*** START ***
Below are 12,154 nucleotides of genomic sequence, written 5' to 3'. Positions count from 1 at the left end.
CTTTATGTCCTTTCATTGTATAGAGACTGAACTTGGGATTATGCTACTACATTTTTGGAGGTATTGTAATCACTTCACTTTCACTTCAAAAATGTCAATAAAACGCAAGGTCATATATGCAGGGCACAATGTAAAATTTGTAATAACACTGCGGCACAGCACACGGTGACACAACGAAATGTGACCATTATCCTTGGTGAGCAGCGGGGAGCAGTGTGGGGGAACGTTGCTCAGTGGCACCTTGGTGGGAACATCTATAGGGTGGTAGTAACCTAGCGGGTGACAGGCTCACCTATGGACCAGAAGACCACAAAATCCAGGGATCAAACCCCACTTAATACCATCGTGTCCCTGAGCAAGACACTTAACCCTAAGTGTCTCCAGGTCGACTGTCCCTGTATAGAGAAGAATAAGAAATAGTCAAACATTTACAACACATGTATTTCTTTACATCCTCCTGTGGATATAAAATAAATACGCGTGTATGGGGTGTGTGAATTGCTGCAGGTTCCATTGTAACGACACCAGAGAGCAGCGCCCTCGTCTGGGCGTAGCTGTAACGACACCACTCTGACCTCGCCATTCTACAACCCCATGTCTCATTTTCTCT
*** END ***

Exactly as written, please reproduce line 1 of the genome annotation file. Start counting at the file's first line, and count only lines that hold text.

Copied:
Below are 12,154 nucleotides of genomic sequence, written 5' to 3'. Positions count from 1 at the left end.